Genre fiction, academic discourse, and a strip of celluloid packed with hyperviolence walk into a bar. Academic discourse tries to dominate the conversation but fails because genre fiction is screaming lewd jokes and grabbing its crotch. The strip of celluloid drinks in a corner, promises many violent deaths, and plays with a lighter between tequila shots. Finally, a retired 1980s action movie star no one recognizes any more walks into the bar with a bomb taped to his sagging pectorals and a large chunk of uranium in each hand. The resulting explosion leaves only a dark, smoking hole on the ground. Out of it, roaring like a wounded beast, emerges a three-headed monster looking for fun. That monster is D. Harlan Wilson’s writing.
If the above description is too much to handle, here’s a shorter, easier to understand description: Wilson’s work is like a movie directed by the love child of Jean-Claude Van Damme and Jacques Lacan if he grew up on a steady diet of action movies, bodybuilding shows, and dense philosophical texts. In Battle Without Honor or Humanity: Volume 1, Wilson sets out to explore the limits of language and short narratives, and the result is a wildly entertaining collection that’s as smart as anything else he has written and that somehow manages to tread territory he hadn’t pioneered yet.
From a monkey successfully directing a film to a murderous bodybuilding politician, there is, as always, a plethora of new, bizarre ground (dis)covered. That being said, Battle Without Honor or Humanity: Volume 1 ultimately emerges as a superb introduction to those who haven’t read Wilson’s work because some of the sine qua non elements of his short fiction, namely identity, masculinity, an obsession with film aesthetics, and violence, come together here as elements of cohesion and give the collection a sense of unity despite the multiplicity of themes and rhythms:
“We discussed the past in animated tones. On several occasions my friend teetered on the knifepoint of epiphany only to backslide into worn and fabled doldrums. I took advantage of the conversation’s peripetia and faked a Charlie horse. He hailed and EMT and I pushed him out of the ambulance en route to the hospital. Mnemonic footage of him rolling across the asphalt like a kicked spintop will haunt me forever.”
As with every work of fiction, debating authorial intent is tricky business. In the case of this collection, tricky only begins to describe what it would mean. Wilson is a mater storyteller, but one who now resides in a place beyond all storytelling rules. The stories in this book are about Wilson and his ideas, but they are presented as a maelstrom of concepts, strange dialogue, impossible actions that dip their toes into the surreal, and bizarre mayhem that’s been filtered through a dangerously intelligent mind. Strangely enough, amidst all that chaos, there are moments of clarity that as wrapped in deep thoughts and tinged with nihilism as the rest of the book:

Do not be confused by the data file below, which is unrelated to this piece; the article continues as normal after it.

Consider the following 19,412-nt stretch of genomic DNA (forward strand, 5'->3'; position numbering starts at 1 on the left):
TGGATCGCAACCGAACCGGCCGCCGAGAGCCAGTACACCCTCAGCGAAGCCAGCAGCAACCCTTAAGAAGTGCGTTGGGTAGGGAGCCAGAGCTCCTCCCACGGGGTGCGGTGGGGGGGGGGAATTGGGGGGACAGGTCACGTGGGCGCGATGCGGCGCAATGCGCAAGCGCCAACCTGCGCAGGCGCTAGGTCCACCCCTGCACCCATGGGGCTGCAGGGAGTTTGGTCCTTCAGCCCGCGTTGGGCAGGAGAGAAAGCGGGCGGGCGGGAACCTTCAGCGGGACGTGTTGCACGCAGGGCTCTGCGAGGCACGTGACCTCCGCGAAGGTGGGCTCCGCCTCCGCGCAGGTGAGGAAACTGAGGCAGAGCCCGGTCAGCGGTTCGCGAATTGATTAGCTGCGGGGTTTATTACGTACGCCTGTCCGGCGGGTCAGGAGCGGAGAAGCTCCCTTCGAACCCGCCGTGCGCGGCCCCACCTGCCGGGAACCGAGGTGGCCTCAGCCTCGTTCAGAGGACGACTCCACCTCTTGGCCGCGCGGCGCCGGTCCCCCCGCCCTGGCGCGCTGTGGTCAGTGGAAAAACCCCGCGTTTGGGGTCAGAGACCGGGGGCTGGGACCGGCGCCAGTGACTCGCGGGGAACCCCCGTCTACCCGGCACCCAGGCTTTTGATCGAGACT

“I want to believe in God, but I don’t. I believe in the extinguishment of consciousness. Oblivion. Nothingness. I have episodes in which I race to the conclusion of my life, the tail-end of my spacetime worm, and realize, hopelessly, palpably, that I, like everyone and everything that has ever lived, will fucking die!”
Battle Without Honor or Humanity: Volume 1 is at once unique and a project that fits perfectly with the rest of Wilson’s oeuvre; an uncanny, brilliant, borderline inexplicable collection of stories that break every rule in the book and shine while doing so. Fans of great (meta)fiction should pick this one immediately because the next one is almost here, and their brains will need some time to mend after the pleasurable pummeling this one delivers.
Gabino Iglesias is a writer, journalist, and book reviewer living in Austin, TX. He’s the author of Zero Saints, Gutmouth, Hungry Darkness, and a few other things no one will ever read. You can find him on Twitter at @Gabino_Iglesias.